Type 2 diabetes mellitus is an increasing worldwide problem. It is the leading cause of adult blindness, kidney failure and cardiovascular disease, which contributes to significant morbidity and mortality.
In addition to the well-recognized risk factors (e.g. caloric excess, sedentary lifestyles, or genetics) for the development of type 2 diabetes, recently the nontraditional risk factors such as environmental pollutants (e.g. arsenic (As)) exposure) have been paid much attention.
Epidemiological studies in many countries including U.S. demonstrate a strong diabetogenic effect of arsenic in human population mainly through As-containing drinking water.
Animal as well as in vitro cell culture studies also support the pathological role of As in type 2 diabetes.
However, the molecular mechanisms that link arsenic and diabetes remain to be determined.
Multiple evidence indicates that arsenic can induce oxidative stress (ROS) in multiple cell types and relates to various diseases such as cancer, aging, and cardiovascular disease.
Arsenics may induce oxidative stress by cycling between oxidative states of metals or by interacting with antioxidants, resulting in the accumulation of free radicals in cells.
Mitochondria are suggested to be one of the important sources of ROS production.
Arsenic exposure stimulated ROS production and resulted in insulin resistance in adipocytes and myotubes.
It has been shown that ROS signaling leads to the activation of NFkb or NLRP3 inflammasome, resulting in production of proinflammatory cytokines (TNF-á, IL-1 â et al).
The role of chronic inflammation in promoting the development of insulin resistance and type 2 diabetes is well established.
Moreover, inflammation can also stimulate the ROS production.
However, the role of inflammation in arsenic exposure induced impaired glucose homeostasis (e.g. reduced insulin production in pancreatic beta cells and decreased glucose uptake/utilization in adipocytes) is unknown.
Based on these reports, we hypothesize that arsenic exposure-induced ROS production stimulates tissue inflammation and leads to impaired glucose homeostasis and the development of diabetes.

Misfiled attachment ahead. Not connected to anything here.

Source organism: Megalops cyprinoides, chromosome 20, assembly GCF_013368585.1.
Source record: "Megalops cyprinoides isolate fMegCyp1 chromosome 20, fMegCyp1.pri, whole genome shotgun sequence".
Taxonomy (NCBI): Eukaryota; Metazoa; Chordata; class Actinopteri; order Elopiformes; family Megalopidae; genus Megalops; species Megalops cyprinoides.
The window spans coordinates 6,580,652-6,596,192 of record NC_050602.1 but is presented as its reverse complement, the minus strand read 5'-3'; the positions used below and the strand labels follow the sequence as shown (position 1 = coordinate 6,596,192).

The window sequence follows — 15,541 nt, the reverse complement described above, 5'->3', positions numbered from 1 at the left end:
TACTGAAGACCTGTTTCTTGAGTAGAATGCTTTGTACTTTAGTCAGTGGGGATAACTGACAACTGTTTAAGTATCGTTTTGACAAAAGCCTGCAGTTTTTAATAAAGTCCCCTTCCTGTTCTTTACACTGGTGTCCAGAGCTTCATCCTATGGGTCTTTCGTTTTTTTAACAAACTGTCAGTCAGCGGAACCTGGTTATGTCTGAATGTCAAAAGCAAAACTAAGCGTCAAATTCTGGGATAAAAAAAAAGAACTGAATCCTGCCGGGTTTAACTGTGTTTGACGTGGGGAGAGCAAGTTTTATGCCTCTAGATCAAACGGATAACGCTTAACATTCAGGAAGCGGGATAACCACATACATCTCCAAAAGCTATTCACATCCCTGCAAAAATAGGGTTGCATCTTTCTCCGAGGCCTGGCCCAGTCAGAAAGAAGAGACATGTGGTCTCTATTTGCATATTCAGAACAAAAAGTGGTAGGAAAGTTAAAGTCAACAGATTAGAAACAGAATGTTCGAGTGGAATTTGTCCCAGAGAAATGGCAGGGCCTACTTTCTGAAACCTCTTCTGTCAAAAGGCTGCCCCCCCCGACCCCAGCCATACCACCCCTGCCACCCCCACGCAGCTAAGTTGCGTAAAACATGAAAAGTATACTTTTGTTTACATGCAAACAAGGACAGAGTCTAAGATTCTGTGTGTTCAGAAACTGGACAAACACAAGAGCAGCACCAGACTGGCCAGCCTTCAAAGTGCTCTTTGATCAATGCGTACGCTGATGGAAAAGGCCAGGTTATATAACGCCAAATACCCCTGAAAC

To test this hypothesis, two specific aims are proposed as below:
Aim 1: Determine whether arsenic-induced oxidative stress stimulates pro-inflammatory cytokine production and leads to reduced insulin production in pancreatic beta cells and decreased glucose uptake/utilization in adipocytes in vitro.
In this aim, preadipocyte cell line 3T3-L1 or primary mouse preadipocyte will be cultured, differentiated into mature adipocytes, and used for the following studies.
First, we will determine the temporal and dose dependent effect of arsenic exposure on ROS production, the proinflammatory cytokine production and insulin mediated glucose uptake in mature adipoctye.
These cells will be treated with arsenic (0, 0.5, 1, and 2 ìM) for both short time (3h, 6h and 24 h) and long time periods (1 week, 2 weeks and 4 weeks) to mimic in vivo conditions.
Second, we will determine whether arsenic induced ROS production is a causal factor for proinflammatory cytokine production in adipocytes.
Adipocytes will be pretreated with the mitochondria ROS inhibitor-MitoQ and then exposed to arsenic for different time periods as described above. ROS production, inflammation and insulin mediated glucose uptake in these cells will be determined.
Third, an effect of anti-inflammation on arsenic induced ROS production and insulin mediated glucose uptake will be determined.
Fourth, we will test whether the strategy to antagonize both ROS and inflammation at the same time can achieve maximal improvement of arsenic induced insulin resistance in adipocytes.
In addition, pancreatic beta cell line (INS-1 from ATCC) will be also used to determine whether arsenic-induced oxidative stress stimulates proinflammatory cytokine production and leads to reduced insulin production in these cells.
These studies will provide important mechanistic mechanisms of arsenic induced impaired glucose homeostasis and will be used to direct in vivo intervention studies.
Aim 2: Determine the temporal effect of arsenic exposure on ROS production and its association with tissue inflammation and the development of impaired glucose homeostasis in mice in vivo.
In this aim, C57BL6 mice will be fed with arsenic (two doses: 0.1 ppm and 1 ppm) in the drinking water for different time period (2, 4, 8, 16, and 24 weeks).
The time course of changes in ROS production and inflammation status from various tissues including pancreatic tissue, adipose, liver and muscle will be investigated.
The association of ROS and tissue inflammation with arsenic-induced glucose intolerance and /or impaired insulin sensitivity will be also determined.
These studies will allow us to identify key arsenic targeted tissues in the development of diabetes in the different stage of arsenic exposure and will also allow us to determine whether arsenic induced ROS is the early and primary contributor to tissue inflammation and the development of diabetes.
These results will direct our future studies and will also sever as critic preliminary data for a R01 application.
These integrated in vitro and in vivo studies will provide new mechanistic information on arsenic-induced insulin resistance and diabetes, and may lead to the development of novel therapies for this disease